China’s ongoing energy crisis reached its peak in Q3 of 2021. At the peak, the energy problems were largely due to a coal shortage. The country’s ‘double carbon’ drive – a series of policies that aim at carbon neutrality – was part of the reason for this. While clearly laudable in many respects, ‘double carbon’ has led to some of the world’s strictest regulations surrounding coal production and use. And, in 2021, this clashed with surprisingly strong industrial demand for energy.
An unexpected COVID dividend
In the first three quarters of 2021, China’s total energy demand grew by 14% compared with the equivalent period in 2020. For comparison, total energy demand for Qs 1-3 of 2020 was up only 3% compared to 2019. Industrial demand for coal was driven in part by the very strong post-COVID economic recovery that China has enjoyed. But the situation in 2021 was exacerbated by events in Europe, the USA and ASEAN (the Association of Southeast Asian Nations).
In Europe and the USA, a radical improvement in vaccination rates in 2021 aided a general economic recovery that resulted in soaring demand for manufactured goods from China. Meanwhile, the outbreak of Delta in ASEAN caused unprecedented factory shutdowns throughout the region. The customers of these ASEAN factories then shifted most of their demand onto Chinese suppliers. As a result, Chinese exports reached record highs.
All this helped contribute to a situation where demand for energy from Chinese industry by late 2021 was the highest it had ever been. With four industries alone accounting for 25% of total energy demand: non-ferrous metals, chemicals, steel, and non-metallic minerals.
A supply crunch
The energy crisis was (and continues to be) exacerbated by several factors on the supply side.
China’s 14th five-year plan – running from 2021-25 – is designed to help the country hit new targets that have been set by central government. These include hitting peak emissions before 2030, and achieving total carbon neutrality by 2060. To that end, in 2021, China was striving to reduce energy consumption per unit of GDP by 3%.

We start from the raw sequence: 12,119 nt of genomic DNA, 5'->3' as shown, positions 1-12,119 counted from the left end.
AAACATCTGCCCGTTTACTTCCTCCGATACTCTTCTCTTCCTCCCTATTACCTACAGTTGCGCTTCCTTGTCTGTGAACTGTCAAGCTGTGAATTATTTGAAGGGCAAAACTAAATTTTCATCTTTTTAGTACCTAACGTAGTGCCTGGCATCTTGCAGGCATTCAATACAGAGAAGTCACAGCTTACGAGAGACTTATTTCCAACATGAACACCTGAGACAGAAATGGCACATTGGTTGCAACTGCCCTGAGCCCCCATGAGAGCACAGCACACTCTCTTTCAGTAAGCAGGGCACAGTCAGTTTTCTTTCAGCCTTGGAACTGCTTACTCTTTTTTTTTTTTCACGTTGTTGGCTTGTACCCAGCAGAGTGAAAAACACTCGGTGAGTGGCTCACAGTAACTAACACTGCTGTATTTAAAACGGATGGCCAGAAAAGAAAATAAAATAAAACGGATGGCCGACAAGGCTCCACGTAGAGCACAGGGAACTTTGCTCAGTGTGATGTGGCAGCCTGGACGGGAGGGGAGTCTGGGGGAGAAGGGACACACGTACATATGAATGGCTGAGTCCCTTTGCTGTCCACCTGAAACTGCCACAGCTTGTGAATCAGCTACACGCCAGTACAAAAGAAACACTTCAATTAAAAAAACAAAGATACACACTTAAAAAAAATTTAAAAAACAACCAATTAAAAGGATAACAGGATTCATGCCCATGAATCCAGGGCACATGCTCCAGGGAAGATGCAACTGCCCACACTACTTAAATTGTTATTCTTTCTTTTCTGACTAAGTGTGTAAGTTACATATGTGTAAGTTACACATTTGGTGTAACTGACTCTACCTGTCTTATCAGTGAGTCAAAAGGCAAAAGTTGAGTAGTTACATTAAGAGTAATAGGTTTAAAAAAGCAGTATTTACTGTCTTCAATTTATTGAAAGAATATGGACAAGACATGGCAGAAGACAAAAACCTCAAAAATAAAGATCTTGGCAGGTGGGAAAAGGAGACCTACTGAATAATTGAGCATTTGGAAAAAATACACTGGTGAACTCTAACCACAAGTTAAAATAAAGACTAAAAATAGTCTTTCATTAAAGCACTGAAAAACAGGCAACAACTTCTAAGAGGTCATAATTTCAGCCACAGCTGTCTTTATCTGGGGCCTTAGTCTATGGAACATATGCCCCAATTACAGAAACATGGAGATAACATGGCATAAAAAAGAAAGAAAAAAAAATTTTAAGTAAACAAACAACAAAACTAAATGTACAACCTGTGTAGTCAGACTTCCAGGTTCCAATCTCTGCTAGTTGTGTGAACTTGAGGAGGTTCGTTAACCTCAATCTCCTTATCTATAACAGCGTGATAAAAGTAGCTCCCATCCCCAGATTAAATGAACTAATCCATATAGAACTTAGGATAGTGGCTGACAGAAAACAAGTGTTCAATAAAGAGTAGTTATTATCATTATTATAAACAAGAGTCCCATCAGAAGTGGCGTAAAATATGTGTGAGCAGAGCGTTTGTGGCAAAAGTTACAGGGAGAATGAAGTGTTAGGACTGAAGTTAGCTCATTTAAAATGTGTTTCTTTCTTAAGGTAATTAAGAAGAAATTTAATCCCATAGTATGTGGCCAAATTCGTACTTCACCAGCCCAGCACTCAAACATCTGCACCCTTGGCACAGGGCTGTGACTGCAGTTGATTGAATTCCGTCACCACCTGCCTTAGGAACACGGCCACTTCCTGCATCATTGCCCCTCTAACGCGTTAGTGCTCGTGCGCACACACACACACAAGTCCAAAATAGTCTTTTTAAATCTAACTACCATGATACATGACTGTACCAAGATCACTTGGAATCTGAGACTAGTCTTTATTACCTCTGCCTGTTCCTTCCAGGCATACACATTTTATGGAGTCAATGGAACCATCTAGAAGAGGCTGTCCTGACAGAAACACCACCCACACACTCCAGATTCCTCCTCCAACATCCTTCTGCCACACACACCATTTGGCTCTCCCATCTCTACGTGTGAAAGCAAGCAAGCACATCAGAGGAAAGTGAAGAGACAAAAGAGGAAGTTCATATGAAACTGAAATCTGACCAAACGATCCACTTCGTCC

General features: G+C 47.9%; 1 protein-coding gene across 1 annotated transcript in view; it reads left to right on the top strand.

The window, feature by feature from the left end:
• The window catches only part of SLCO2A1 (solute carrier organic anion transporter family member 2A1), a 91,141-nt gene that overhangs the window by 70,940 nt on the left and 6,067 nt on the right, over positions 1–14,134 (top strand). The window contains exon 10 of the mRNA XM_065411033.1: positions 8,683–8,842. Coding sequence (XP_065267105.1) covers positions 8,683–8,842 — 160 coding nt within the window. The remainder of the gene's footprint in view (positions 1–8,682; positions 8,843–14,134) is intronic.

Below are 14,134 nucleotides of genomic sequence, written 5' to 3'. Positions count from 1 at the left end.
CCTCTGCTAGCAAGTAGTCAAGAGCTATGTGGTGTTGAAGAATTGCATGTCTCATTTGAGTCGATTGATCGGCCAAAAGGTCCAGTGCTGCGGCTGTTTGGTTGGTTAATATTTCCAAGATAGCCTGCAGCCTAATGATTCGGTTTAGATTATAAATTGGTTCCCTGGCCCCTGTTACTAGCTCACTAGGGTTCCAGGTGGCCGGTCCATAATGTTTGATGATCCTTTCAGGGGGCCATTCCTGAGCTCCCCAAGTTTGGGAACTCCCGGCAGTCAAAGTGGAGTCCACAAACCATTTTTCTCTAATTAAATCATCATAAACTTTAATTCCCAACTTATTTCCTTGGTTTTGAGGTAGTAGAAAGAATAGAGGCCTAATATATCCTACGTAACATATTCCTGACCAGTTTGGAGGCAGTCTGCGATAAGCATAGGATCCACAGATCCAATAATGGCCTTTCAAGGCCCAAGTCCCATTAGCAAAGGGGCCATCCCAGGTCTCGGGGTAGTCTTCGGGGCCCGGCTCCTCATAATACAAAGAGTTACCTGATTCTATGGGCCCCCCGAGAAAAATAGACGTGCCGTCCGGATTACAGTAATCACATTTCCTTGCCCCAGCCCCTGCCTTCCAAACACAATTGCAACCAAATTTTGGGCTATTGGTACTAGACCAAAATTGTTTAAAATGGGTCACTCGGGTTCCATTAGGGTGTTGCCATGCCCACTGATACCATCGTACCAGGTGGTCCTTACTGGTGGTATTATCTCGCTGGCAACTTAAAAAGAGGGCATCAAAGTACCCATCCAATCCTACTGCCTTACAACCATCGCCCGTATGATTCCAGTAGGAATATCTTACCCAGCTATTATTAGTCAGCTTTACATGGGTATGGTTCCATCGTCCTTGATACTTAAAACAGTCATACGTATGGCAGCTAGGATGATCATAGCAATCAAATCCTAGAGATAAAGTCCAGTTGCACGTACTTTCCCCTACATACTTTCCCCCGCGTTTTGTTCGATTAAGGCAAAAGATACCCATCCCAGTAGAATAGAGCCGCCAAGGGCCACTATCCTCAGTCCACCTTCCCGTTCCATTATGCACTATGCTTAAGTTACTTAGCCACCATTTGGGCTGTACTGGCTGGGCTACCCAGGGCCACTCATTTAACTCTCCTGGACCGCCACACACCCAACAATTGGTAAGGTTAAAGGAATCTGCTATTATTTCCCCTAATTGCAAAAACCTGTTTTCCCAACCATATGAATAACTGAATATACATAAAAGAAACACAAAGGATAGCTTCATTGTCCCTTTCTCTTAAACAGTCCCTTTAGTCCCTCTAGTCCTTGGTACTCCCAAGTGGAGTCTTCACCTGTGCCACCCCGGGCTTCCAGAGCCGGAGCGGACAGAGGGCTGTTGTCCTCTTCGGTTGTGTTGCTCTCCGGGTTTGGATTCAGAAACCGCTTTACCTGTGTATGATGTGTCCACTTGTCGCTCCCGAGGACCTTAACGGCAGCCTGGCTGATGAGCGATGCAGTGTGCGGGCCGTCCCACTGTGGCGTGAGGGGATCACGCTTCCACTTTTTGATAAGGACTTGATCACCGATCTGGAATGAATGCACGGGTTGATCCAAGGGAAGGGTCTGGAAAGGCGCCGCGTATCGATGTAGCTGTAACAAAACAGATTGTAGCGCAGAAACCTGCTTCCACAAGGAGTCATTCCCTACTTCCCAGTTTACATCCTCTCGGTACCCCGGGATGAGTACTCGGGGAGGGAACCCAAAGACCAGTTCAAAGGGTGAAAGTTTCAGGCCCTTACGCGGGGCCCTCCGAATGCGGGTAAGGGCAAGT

On top of this, China’s national development and reform commission introduced a measure known as “dual control”, which is designed to reduce both total energy consumption and energy consumption intensity. Areas that fail to reduce energy consumption intensity are given official warnings, leading to some local governments in 2021 deliberately restricting or rationing power, causing power outages. The practical, real-world impact of dual control is that reductions in energy consumption intensity get much higher priority than reductions in total consumption. Additionally, regions that export power to other regions (i.e. where the self-sufficiency rate exceeds 100%) are in a strong position, while regions that import electricity are at higher risk of being impacted by power problems.
Finally, strict safety regulations surrounding coal mining in China make it still more difficult to rapidly scale up output as a response to price rises. And a major drought last summer also hit hydropower generation, meaning that the energy network in Q3 2021 was more dependent on coal than ever before.
A crisis that will be felt outside of China too
In response to these problems, Chinese authorities raised coal production targets for the fourth quarter of 2021 to 12 million tons (compared to 10 million tons in a normal year). This will not be enough to solve the problem on its own, but it should ease matters. Additionally, the government has also put in place a pricing policy to ensure that the allowed fluctuation range in coal prices cannot exceed 20%, although the largest energy users are not covered by this and some have seen their energy prices go up by over 30%. Ultimately these pricing policies are likely to see revenues in the power industry increase by between 6 and 15%, but it will not be enough to offset rising costs at power generation companies, meaning that profits will still be squeezed badly.
At the height of the crisis, the largest energy consumers – such as chemical and steel companies – found energy prices so prohibitive that they had to restrict their own production. This caused the prices of their own products to rise, which helped many to maintain at least some degree of profitability. For less intensive power users, the energy shortage led to problems such as rising raw material prices and delayed deliveries.
The Chinese energy crisis eased in Q4 but continues to have important impacts on manufacturing industries. Ultimately, the impacts will ripple out of China and will be felt across the entire global industrial value chain. The general rise of electricity prices that the market is still experiencing is causing further rises in the overall costs of manufactured goods. And, as inflation increases, the marginal increase in raw material prices slows down, meaning that the profits of energy intensive industries will be eroded.
To discuss the current outlook for industry, both in China and globally, get in touch with Jan Zhang today: firstname.lastname@example.org